Alabama edges LSU for SEC gymnastics title _lowres

Associated Press photo by David Tulis LSU's Jessie Jordan celebrates her 9.850 on the uneven bars during the Southestern Conference gymnastics championships on Saturday.

DULUTH, Ga. — LSU headed into the Arena at the Gwinnett Center as the No. 2 seed in the Southeastern Conference gymnastics championships, poised to bring home its first title in 34 years.

But LSU fell short of that elusive championship as Alabama won its second consecutive title, outscoring the Tigers 197.525 to 197.425. Florida finished third at 197.400.

As a consolation prize of sorts, LSU’s Jessie Jordan and Rheagan Courville, the No. 4 and No. 8 all-arounders in the nation, took home the SEC all-around co-championship with scores of 39.525.

“I think as teammates you always push each other to be the best that they can be,” Jordan said. “To win it with Rheagan was awesome. I’m so proud of her. She came back from a hip injury just a few weeks ago. For her to come out here and do so well for the team is amazing.”

“Watching her compete and growing with her has made me a better competitor,” Courville added. “She’s so consistent and amazing day in and day out, and I’ve learned so much from her.”

Courville also won a share of the vault title with teammate Myia Hambrick with a score of 9.950. Lloimincia Hall also won a share of the floor exercise title with a 9.975.

The 8,758 in attendance, the largest crowd at the SEC championships since 2008, was geared up and ready for a second session that featured four of the top 10 teams in the nation.

LSU, ranked No. 3 in the country, started on the uneven bars and balance beam looking for a strong showing in the events to set the tone.

The Tigers did not get it.

LSU completed the bars with a combined 49.375, tied for the second-best mark of the night. Courville anchored the event with the top score for the Tigers landing a 9.925.

But on the balance beam, the Tigers seemingly fell apart as a few wobbles cost the Tigers points.

“I call it the eye of the tiger,” coach D-D Breaux said. “That eye of the tiger intensity that you need to get a 9.9 on beam, we just didn’t have it tonight.

“Beam is our best event. It is the event in practice we train the most consistently. Maybe I let them get a little complacent this week, because it has been so good.”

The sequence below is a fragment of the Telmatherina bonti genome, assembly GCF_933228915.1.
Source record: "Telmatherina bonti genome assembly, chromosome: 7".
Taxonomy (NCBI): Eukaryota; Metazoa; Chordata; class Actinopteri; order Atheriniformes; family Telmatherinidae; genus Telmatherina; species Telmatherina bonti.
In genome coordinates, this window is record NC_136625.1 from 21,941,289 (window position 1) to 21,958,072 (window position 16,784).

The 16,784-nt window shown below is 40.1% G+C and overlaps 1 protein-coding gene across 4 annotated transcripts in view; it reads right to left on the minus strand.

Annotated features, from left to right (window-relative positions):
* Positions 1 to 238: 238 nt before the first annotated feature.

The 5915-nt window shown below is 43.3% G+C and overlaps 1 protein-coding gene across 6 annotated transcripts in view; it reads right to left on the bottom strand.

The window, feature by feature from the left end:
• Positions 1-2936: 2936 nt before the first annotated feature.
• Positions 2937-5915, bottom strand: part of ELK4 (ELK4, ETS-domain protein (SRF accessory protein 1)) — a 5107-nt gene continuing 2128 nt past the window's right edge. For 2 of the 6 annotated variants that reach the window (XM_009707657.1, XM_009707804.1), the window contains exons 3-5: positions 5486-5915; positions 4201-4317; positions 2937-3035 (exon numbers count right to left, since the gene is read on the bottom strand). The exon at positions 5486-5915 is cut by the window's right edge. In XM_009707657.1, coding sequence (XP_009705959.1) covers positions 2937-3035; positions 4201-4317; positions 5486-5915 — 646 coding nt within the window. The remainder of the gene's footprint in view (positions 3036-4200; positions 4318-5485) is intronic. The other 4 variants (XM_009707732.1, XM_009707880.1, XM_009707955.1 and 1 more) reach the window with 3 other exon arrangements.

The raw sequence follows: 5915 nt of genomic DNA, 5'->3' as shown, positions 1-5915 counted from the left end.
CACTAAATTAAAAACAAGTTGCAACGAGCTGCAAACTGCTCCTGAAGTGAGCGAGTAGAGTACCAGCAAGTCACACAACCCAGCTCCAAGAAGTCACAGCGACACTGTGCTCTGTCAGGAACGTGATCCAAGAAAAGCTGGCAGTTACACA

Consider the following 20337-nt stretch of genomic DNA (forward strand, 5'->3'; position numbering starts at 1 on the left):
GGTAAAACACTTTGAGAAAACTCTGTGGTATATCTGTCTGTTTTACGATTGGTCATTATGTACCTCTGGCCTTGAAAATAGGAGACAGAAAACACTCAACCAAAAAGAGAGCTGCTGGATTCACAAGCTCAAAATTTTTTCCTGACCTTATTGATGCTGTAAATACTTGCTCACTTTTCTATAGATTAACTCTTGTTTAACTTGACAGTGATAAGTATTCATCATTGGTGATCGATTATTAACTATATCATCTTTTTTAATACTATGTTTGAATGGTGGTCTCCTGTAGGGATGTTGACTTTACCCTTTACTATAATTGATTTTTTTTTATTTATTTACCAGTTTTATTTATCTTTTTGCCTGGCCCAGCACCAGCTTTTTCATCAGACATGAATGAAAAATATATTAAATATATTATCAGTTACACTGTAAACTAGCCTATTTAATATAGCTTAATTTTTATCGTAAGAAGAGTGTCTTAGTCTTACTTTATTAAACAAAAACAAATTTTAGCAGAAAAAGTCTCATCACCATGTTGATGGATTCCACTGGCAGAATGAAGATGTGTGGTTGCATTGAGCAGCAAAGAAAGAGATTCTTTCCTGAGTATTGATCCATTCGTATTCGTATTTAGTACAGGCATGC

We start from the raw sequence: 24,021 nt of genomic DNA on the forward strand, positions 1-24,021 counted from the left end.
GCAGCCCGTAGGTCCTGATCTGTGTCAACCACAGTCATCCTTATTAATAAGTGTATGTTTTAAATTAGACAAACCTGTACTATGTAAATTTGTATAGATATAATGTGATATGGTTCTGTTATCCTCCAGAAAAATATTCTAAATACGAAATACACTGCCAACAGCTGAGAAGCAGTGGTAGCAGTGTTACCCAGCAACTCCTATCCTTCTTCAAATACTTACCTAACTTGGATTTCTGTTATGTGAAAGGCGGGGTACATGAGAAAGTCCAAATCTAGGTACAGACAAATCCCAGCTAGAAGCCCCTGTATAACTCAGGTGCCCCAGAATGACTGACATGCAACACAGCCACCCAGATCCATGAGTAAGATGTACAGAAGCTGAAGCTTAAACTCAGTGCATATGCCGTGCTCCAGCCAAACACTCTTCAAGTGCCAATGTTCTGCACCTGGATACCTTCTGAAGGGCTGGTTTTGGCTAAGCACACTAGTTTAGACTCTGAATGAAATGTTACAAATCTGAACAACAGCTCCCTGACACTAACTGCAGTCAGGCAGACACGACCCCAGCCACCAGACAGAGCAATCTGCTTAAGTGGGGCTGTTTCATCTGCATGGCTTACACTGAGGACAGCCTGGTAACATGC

Jordan, who has been consistent on the beam all season, closed the event strong.

“I just wanted to do well for my team,” she said. “That wasn’t our normal beam. We’ve gone out meet after meet and hit routines. Maybe the pressure got to us tonight. We had a few mistakes. It’s not the end of the world. There’s always regionals and nationals to pick it up.”

After two events, the Tigers found themselves in unfamiliar territory: last place. But they came charging back.

They dominated on the floor exercise, posting the second-highest team total of 49.550, right behind Florida’s 49.575.

Hall, as she has done all year, dominated the event. Coming off back-to-back 10s in her past two meets, Hall closed the floor exercise landing a 9.975, which tied her for first place with Florida’s Kytra Hunter.

After three events, LSU trailed Alabama by just 0.35 points and moved to the vault, where Myia Hambrick set a career high with a 9.950. Courville had a 9.950 as well.

“We always tell them that the meet’s not over until Rheagan Courville sticks her vault,” Breaux said. “The kids are just absolutely not to be denied. They saw an opportunity. They saw blood in the water, and they just went after it. They got vicious on their last event.”

“We knew we needed to be lights out on vault. and we needed to do what we always do in practice,” Courville said. “The kind of team we were in vault today was the kind of team we are in everything. We just fell a little bit short on some events that was kind of uncharacteristic of us.

“We still have the championships to look forward to. Our season’s not over yet.”

It’s a sentiment Breaux and Courville echoed.

“The end of the meet was much better than the beginning of the meet,” Breaux said. “The intensity, the level of energy and confidence that we exhumed on the last two events is what we lacked on the first two events and that, of course, cost us a championship.”

“Overall, it showed our character, and how we can finish so well,” Courville said of the slow start. “Getting away such a little bit on beam, it was so uncharacteristic. Knowing that allows us to take away positives from it. It’s really the team that wins beam wins. We just need to stay level-headed the entire competition and be able to finish it off with an exclamation point like we did on vault.”